The service uses a technology called unstructured supplementary-services data, or USSD, which acts much like SMS with a fundamental difference: It’s an interactive technology that offers a constant link between user and network, so users can be confident a transaction has occurred in real time. Although the Wizzit markets itself as a true virtual bank with no branches of its own, it has a partnership with Absa Bank and Postbank for depositing cash and checks. Wizzit claims to be 30 percent cheaper—or $2.80 less—than an account at a traditional bank, a tiny sum that makes a difference when the average customer’s monthly salary is $257. “South Africa is a good laboratory for a bank to say, ‘I’m going to go after this and not just leave it up to the other players,’” says consultant Place.

It’s an irony that undeveloped markets have leapfrogged past the technologies of mature markets, reversing the traditional flow of technology innovation. Until recently, developing world consumers tolerated third-rate technology and their role as the dumping ground for antiquated products and hand-me-down services.

But cellphone capitalism is changing all that. Encouraging economic growth through mobile commerce is a kind of “inclusive capitalism” that appears much more effective in poor nations than pumping in international aid money. That was not lost on Iqbal Quadir, a Bangladeshi expatriate now living in the U.S. who in 1996 helped found Grameen Phone Ltd., which has since started the careers of more than 250,000 “phone ladies” in Bangladesh, one of the planet’s poorest countries. Women use microcredit to buy $150 cellphone kits, each equipped with a long-lasting battery. The women become their village’s phone operator, charging small commissions for villagers to make and receive calls.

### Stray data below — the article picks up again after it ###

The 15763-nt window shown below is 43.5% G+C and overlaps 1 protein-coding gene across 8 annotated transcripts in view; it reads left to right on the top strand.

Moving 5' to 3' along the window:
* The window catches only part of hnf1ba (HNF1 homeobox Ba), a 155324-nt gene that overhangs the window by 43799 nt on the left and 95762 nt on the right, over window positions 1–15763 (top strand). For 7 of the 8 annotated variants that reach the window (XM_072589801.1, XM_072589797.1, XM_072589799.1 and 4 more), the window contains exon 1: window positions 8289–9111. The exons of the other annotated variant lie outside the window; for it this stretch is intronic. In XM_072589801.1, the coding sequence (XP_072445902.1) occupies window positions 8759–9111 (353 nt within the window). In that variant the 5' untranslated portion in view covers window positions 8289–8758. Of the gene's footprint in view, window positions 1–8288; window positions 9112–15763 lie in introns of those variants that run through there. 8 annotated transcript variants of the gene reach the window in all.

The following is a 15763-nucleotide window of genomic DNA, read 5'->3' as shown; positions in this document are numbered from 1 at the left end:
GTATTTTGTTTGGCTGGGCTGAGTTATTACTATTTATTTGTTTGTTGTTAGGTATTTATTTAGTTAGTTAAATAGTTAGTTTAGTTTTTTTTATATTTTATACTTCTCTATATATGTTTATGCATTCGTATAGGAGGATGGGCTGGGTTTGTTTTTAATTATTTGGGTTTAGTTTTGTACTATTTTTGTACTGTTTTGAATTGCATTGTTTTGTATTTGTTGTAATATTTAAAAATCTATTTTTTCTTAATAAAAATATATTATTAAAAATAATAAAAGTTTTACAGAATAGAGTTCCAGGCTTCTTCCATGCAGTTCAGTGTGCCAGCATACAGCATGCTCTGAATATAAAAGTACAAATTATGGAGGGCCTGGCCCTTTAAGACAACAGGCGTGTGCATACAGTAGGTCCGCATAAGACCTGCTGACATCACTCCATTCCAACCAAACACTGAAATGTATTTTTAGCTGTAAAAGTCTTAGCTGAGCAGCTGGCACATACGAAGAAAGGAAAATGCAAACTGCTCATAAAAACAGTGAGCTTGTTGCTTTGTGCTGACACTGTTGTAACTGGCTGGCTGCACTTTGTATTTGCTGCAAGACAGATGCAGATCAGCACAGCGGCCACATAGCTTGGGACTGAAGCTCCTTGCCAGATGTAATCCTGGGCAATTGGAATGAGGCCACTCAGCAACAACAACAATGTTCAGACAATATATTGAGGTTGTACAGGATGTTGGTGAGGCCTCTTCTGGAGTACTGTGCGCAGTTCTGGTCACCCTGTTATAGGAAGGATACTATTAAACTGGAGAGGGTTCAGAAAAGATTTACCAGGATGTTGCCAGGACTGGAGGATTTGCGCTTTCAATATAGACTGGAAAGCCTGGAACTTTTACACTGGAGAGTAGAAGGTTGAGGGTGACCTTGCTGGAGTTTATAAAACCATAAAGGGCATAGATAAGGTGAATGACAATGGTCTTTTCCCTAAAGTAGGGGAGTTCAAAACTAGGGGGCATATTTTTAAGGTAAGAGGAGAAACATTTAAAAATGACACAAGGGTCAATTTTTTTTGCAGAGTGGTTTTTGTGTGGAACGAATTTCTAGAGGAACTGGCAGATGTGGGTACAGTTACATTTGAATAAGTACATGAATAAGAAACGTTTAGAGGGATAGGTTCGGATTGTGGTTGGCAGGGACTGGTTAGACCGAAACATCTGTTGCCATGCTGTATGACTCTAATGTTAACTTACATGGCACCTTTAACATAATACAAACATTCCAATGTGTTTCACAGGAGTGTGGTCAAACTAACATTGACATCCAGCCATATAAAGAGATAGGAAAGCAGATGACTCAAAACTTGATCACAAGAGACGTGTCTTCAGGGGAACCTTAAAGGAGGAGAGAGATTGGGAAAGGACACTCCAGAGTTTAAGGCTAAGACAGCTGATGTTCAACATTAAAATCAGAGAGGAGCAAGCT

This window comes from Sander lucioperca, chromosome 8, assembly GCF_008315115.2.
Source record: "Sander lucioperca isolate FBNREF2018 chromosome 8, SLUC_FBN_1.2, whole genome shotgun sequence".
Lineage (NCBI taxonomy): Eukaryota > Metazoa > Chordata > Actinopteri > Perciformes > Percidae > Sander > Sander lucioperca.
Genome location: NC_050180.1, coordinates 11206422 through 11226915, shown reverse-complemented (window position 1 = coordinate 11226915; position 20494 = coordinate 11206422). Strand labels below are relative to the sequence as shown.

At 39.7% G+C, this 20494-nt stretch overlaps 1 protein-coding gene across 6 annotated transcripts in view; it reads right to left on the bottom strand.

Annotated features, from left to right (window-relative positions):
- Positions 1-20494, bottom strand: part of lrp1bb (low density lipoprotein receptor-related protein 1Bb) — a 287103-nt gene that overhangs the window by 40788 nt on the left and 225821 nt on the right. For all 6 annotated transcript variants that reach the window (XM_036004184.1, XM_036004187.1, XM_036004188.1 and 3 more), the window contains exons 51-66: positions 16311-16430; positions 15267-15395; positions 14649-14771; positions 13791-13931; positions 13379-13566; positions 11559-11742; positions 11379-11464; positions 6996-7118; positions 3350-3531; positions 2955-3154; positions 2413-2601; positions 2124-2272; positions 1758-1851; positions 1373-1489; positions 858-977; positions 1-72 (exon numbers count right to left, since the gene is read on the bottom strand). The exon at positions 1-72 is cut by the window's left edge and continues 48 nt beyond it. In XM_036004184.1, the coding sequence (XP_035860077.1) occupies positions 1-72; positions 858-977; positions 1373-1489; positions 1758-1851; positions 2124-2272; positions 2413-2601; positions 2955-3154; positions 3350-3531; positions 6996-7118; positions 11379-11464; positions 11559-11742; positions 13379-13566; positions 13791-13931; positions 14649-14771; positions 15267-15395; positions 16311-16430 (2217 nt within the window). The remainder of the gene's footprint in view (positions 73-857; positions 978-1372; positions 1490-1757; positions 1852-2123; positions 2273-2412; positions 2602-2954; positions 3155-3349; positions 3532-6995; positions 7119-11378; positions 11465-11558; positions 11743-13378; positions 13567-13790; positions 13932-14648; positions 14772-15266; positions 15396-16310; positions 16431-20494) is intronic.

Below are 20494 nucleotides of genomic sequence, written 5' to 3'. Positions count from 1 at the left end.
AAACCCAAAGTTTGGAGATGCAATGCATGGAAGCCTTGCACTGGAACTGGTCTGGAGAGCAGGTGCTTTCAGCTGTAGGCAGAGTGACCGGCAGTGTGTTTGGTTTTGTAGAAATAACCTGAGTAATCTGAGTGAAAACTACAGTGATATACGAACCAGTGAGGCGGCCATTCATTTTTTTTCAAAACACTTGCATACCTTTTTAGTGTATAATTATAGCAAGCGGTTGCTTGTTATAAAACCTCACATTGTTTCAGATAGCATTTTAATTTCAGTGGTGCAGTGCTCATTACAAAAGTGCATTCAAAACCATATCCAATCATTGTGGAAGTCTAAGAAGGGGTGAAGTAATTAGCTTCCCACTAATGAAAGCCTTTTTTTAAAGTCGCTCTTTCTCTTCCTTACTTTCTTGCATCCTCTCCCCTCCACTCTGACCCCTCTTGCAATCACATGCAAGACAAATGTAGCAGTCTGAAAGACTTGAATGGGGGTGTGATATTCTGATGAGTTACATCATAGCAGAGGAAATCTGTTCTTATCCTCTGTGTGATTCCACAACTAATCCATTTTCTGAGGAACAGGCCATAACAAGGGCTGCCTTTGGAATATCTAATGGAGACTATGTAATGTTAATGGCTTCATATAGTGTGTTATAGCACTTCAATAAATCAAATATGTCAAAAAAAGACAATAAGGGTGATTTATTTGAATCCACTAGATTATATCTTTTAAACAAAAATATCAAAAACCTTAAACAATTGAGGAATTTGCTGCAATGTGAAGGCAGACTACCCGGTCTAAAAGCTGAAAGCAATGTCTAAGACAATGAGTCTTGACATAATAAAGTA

Soon, the entrepreneurs are expected to add cellphone banking—particularly remittance services—to their repertoire. Grameen Phone, which has morphed into Bangladesh’s largest telecom provider, claims annual revenues of about $1 billion. The idea is being duplicated in Rwanda, Uganda, Cameroon and Indonesia.

The big question, however, is whether banks become part of the solution or sit out the revolution altogether. “Banks need to rethink their competitive advantage in this area,” says the IFC’s Dervishi. “But it’s going to be worth it.” But the next five years will be critical ones, as players in developing nations entrench themselves in their chosen niches. “Each country is unique,” says Holland. “It’s hard to apply the one-size-fits-all approach. But if banks don’t stick their foot in the door in the next five years, they will be disintermediated. Banks ignore these markets at their peril. It’s a huge opportunity. The time is now.” (c) 2008 Bank Technology News and SourceMedia, Inc. All Rights Reserved.